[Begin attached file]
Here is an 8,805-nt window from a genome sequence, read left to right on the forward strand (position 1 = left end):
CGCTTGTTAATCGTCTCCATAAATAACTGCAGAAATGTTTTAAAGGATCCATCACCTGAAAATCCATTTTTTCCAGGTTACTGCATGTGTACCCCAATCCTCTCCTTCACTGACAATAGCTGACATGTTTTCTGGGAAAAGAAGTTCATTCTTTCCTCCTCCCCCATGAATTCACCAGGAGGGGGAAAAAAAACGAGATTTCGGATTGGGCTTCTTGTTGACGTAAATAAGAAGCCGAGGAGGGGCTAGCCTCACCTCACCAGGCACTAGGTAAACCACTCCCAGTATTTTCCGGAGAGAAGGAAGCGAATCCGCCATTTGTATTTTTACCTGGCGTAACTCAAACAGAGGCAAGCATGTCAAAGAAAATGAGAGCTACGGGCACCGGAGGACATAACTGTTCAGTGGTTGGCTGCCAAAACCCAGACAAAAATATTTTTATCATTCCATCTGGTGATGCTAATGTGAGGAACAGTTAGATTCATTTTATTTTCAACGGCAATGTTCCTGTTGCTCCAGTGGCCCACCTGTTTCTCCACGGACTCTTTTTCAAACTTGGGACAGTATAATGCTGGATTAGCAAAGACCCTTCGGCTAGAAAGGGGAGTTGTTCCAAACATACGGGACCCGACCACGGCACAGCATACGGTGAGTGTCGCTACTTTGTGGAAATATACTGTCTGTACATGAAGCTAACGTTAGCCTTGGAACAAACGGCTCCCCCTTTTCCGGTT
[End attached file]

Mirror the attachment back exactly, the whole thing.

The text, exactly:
Here is an 8,805-nt window from a genome sequence, read left to right on the forward strand (position 1 = left end):
CGCTTGTTAATCGTCTCCATAAATAACTGCAGAAATGTTTTAAAGGATCCATCACCTGAAAATCCATTTTTTCCAGGTTACTGCATGTGTACCCCAATCCTCTCCTTCACTGACAATAGCTGACATGTTTTCTGGGAAAAGAAGTTCATTCTTTCCTCCTCCCCCATGAATTCACCAGGAGGGGGAAAAAAAACGAGATTTCGGATTGGGCTTCTTGTTGACGTAAATAAGAAGCCGAGGAGGGGCTAGCCTCACCTCACCAGGCACTAGGTAAACCACTCCCAGTATTTTCCGGAGAGAAGGAAGCGAATCCGCCATTTGTATTTTTACCTGGCGTAACTCAAACAGAGGCAAGCATGTCAAAGAAAATGAGAGCTACGGGCACCGGAGGACATAACTGTTCAGTGGTTGGCTGCCAAAACCCAGACAAAAATATTTTTATCATTCCATCTGGTGATGCTAATGTGAGGAACAGTTAGATTCATTTTATTTTCAACGGCAATGTTCCTGTTGCTCCAGTGGCCCACCTGTTTCTCCACGGACTCTTTTTCAAACTTGGGACAGTATAATGCTGGATTAGCAAAGACCCTTCGGCTAGAAAGGGGAGTTGTTCCAAACATACGGGACCCGACCACGGCACAGCATACGGTGAGTGTCGCTACTTTGTGGAAATATACTGTCTGTACATGAAGCTAACGTTAGCCTTGGAACAAACGGCTCCCCCTTTTCCGGTT